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Meteor shower may expose how life on Earth began

meteor shower
It will be the most intense meteor shower on Earth in 33 years
CNN's Rick Lockridge tells us why satellites may be at risk
Windows Media 28K 56K
November 14, 1998
Web posted at: 11:17 p.m. EST (0417 GMT)

(CNN) -- NASA plans to follow a trail of dust for clues to how extraterrestrial material helped create a suitable environment for life on Earth.

On Tuesday, the Earth will cross the trail of the Tempel-Tuttle comet, which orbits the sun about every three decades and will produce the most intense meteor shower here in 33 years.

Many people around the world will be watching the heavens for the spectacular light show. And NASA will have its eyes on two research aircraft it is sending up on an astrobiology mission.

"We are especially interested in learning the composition of Tempel-Tuttle's debris, the molecules that are created during the meteor's interaction with. the Earth's atmosphere, and the composition and chemistry of the atoms, molecules and particles detected in the meteor's path," said Peter Jenniskens, the mission's principal investigator and an astronomer at the Search for Extraterrestrial Intelligence (SETI) Institute.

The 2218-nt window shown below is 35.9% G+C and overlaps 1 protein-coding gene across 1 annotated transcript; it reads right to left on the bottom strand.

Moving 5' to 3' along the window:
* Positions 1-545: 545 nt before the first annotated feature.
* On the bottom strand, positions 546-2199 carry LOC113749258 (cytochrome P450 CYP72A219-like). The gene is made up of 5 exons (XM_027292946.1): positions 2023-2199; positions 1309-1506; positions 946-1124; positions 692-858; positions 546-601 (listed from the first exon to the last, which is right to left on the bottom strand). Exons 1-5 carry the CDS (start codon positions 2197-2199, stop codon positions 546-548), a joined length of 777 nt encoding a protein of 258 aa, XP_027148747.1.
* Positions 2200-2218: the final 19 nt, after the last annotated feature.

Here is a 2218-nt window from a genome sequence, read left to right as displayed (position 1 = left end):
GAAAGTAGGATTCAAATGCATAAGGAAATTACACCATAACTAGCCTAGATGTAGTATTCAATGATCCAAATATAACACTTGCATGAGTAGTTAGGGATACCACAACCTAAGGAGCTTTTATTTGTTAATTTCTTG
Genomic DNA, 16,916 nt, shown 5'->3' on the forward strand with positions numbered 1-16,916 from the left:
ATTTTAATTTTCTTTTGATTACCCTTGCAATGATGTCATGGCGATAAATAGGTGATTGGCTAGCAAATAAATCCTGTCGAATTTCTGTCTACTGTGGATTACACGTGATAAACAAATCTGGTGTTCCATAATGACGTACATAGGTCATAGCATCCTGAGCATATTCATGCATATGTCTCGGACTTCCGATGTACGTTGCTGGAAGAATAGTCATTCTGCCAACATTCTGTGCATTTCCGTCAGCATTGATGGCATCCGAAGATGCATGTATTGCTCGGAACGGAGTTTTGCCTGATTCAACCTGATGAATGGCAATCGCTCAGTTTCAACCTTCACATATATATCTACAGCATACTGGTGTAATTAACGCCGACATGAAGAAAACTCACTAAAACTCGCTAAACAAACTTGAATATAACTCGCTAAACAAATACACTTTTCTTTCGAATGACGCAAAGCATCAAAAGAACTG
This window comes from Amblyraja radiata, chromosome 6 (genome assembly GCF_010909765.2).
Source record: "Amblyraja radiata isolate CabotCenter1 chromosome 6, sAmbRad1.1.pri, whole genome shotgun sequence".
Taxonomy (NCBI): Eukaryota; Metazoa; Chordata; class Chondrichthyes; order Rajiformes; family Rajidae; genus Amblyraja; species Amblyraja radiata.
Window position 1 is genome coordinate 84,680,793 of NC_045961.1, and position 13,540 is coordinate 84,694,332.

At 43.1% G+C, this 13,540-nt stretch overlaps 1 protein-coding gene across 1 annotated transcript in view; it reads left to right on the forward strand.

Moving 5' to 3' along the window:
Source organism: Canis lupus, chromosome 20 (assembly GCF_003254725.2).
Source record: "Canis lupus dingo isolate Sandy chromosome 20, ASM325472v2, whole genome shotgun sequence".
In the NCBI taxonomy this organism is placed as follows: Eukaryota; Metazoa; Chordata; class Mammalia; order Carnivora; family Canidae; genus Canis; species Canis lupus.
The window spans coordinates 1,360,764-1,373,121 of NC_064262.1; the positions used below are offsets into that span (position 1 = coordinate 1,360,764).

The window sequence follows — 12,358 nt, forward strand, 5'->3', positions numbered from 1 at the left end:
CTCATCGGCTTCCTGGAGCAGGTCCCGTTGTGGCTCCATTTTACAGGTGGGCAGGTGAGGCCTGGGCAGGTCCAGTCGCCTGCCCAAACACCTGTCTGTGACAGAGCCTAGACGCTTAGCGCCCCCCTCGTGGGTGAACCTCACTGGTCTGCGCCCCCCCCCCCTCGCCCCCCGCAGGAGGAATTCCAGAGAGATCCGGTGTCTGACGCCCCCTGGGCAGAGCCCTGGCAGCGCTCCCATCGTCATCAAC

The U.S. military is concerned about meteor damage to satellites  

NASA says the aircraft will provide three-dimensional views, making high-resolution stereoscopic images and spectrographic observations of meteor dynamics and chemistry.

"A team of interdisciplinary scientists -- astronomers, atmospheric physicists and meteor specialists -- will use state-of-the-art sampling techniques to provide a 'window on the sky' over Japan during the storm," according to a statement from NASA.

Meanwhile, governments and companies that have satellites in orbit may have turned them in a new direction to avoid damage from collisions with the meteor shower.

The U.S. military is especially concerned about damage to surveillance, navigation and communication satellites during its standoff with Iraq.

Reuters contributed to this report.

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